So, Is This the Best Fuzzer?

Will some advance in test generation technology, like Eclipser, obsolete DeepState’s goal of supporting many different back-ends? The answer is “not likely.” While Eclipser is exciting, our preliminary tests indicate that it performs slightly worse than everyone’s favorite workhorse fuzzer, AFL, on both the file system and red-black-tree. In fact, even with the small set of testing problems we’ve explored in some depth using DeepState, we see instances where Eclipser performs best, instances where libFuzzer performs best, and instances where AFL performs best. Some bugs in the red black tree required a specialized symbolic execution test harness to find (and Eclipser doesn’t help, we found out). Moreover, even when one fuzzer performs best overall for an example, it may not be best at finding some particular bug for that example.

The research literature and practical wisdom of fuzzer use repeatedly show that, even when a fuzzer is good enough to “beat” other fuzzers (and thus get a paper published at ICSE), it will always have instances where it performs worse than an “old,” “outdated” fuzzer. In fuzzing, diversity is not just helpful, it’s essential, if you really want the best chance to find every last bug. No fuzzer will be best for all programs under test, or for all bugs in a given real-world program.

The authors of the Eclipser paper recognize this, and note that their technique is complimentary to that used in the Angora fuzzer. Angora shares some of Eclipser’s goals, but relies on metaheuristics about branch distances, rather than approximate path conditions, and uses fine-grained taint analysis to penetrate some branches Eclipser cannot handle. Angora also requires source code. One big advantage of Eclipser is that unlike AFL (in non-QEMU mode) or libFuzzer, it doesn’t require you to rebuild any libraries you want to test with DeepState with additional instrumentation. At the time the Eclipser paper was written, Angora was not available to compare with, but it was recently released and is another good candidate for full integration with DeepState.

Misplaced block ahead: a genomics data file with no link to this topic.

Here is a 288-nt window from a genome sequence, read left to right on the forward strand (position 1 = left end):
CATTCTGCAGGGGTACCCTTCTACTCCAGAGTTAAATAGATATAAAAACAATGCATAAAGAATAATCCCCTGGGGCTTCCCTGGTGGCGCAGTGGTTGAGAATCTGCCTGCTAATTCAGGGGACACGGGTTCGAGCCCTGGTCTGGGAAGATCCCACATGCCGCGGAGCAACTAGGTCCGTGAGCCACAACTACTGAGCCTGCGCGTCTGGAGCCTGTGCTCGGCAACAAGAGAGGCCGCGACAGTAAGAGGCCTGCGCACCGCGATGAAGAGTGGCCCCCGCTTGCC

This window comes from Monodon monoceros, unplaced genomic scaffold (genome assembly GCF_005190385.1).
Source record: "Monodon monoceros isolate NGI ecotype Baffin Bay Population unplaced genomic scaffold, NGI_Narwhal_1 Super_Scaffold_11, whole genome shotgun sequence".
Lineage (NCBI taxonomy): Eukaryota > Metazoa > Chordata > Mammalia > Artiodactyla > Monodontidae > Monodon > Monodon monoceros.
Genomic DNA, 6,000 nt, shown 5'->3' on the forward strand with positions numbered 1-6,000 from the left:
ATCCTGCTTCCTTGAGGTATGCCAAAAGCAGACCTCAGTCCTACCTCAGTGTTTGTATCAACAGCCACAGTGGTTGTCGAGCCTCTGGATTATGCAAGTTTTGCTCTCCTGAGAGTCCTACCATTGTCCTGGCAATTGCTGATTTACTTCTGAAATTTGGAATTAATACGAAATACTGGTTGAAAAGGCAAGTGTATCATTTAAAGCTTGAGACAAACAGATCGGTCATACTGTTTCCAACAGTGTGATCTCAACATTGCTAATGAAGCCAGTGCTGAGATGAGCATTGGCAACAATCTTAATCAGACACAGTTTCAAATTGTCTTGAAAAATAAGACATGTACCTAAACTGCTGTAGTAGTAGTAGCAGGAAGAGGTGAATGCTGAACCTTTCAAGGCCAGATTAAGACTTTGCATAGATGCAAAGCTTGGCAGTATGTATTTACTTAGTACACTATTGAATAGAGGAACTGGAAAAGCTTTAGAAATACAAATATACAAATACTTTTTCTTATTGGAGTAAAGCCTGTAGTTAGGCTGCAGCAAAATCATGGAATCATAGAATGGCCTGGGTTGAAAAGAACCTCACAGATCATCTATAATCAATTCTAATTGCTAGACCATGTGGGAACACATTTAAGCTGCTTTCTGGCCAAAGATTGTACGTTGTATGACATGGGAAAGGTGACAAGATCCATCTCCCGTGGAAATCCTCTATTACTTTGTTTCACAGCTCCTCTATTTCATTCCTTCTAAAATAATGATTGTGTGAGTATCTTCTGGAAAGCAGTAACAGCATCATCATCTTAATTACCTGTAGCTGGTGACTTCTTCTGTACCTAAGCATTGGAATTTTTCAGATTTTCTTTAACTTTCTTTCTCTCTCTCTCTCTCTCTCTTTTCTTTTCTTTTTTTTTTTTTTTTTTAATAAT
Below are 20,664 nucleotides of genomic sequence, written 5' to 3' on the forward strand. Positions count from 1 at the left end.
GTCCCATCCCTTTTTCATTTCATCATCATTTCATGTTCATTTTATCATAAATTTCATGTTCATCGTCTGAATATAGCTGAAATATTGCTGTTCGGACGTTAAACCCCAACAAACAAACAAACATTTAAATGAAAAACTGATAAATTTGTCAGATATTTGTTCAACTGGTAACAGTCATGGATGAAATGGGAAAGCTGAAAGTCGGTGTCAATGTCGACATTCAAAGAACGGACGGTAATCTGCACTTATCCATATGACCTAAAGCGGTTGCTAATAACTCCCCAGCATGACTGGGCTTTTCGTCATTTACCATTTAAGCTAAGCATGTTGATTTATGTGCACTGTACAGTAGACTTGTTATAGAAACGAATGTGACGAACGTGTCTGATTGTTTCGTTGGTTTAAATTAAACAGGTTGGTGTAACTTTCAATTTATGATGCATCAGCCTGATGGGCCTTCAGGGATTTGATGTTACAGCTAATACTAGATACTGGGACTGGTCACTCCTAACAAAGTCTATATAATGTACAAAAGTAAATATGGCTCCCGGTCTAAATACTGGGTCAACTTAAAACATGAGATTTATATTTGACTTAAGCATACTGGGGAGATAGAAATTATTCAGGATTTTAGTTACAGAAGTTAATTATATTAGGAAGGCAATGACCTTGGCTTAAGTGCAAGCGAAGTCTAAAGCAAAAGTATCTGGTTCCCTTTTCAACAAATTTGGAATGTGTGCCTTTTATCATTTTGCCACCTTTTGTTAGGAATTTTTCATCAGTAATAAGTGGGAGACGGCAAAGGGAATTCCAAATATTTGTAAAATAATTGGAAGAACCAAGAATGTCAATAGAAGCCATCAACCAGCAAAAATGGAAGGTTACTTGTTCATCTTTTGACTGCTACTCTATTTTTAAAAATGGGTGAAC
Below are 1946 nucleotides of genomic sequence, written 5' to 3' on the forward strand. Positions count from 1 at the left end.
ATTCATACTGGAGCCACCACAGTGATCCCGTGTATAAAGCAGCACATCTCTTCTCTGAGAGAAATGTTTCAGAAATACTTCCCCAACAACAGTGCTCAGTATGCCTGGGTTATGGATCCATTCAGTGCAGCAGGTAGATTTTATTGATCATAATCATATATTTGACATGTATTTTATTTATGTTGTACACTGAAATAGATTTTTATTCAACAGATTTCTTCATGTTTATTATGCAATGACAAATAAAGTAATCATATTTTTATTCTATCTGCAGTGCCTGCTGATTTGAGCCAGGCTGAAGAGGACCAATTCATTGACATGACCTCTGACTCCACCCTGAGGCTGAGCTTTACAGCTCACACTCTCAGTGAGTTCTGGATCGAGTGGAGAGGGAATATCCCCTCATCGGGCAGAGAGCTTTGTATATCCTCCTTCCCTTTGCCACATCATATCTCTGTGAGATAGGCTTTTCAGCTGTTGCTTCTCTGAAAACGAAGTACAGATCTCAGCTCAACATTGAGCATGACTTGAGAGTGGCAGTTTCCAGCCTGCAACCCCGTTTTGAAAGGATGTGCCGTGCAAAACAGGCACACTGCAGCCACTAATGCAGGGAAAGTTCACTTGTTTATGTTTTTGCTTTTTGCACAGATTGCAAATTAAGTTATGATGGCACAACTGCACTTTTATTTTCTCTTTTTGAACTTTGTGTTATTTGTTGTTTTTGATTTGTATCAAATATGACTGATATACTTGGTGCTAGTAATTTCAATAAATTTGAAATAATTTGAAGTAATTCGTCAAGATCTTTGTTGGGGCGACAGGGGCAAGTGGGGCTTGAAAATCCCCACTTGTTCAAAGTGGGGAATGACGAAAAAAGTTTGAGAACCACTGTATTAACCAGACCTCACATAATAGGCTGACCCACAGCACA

Eclipser is a great horse to add to your fuzzer stable, but it won’t win every race. As new and exciting fuzzers emerge, DeepState’s ability to support many fuzzers will only become more important. Using a diverse array of fuzzers is easy if it’s a matter of changing a variable and doing FUZZER=FOO make; deepstate-foo ./myprogram, and practically impossible if it requires rewriting your tests for every tool. In the near future, we plan to make life even easier, and support an automated ensemble mode where DeepState makes use of multiple fuzzers to test your code even more aggressively, without any effort on your part other than deciding how many cores you want to use.

5 thoughts on “Fuzzing Unit Tests with DeepState and Eclipser

  1. Great article and gives a lot to think about. Some small suggestions. The Eclipser Paper example code could use some indentation.

    “Will some advance, like Eclipser, obsolete DeepState’s goal of supporting many different back-ends?” seems missing something, Perhaps something like:

    Will some advance in [fill in here technolog] , such as in Eclipser, obsolete DeepState’s goal of supporting many different back-ends?

  2. Pingback: Trail of Bits @ ICSE 2019 – Recap | Trail of Bits Blog

  3. Pingback: DeepState Now Supports Ensemble Fuzzing | Trail of Bits Blog

  4. Pingback: An Echidna for all Seasons | Trail of Bits Blog

Leave a Reply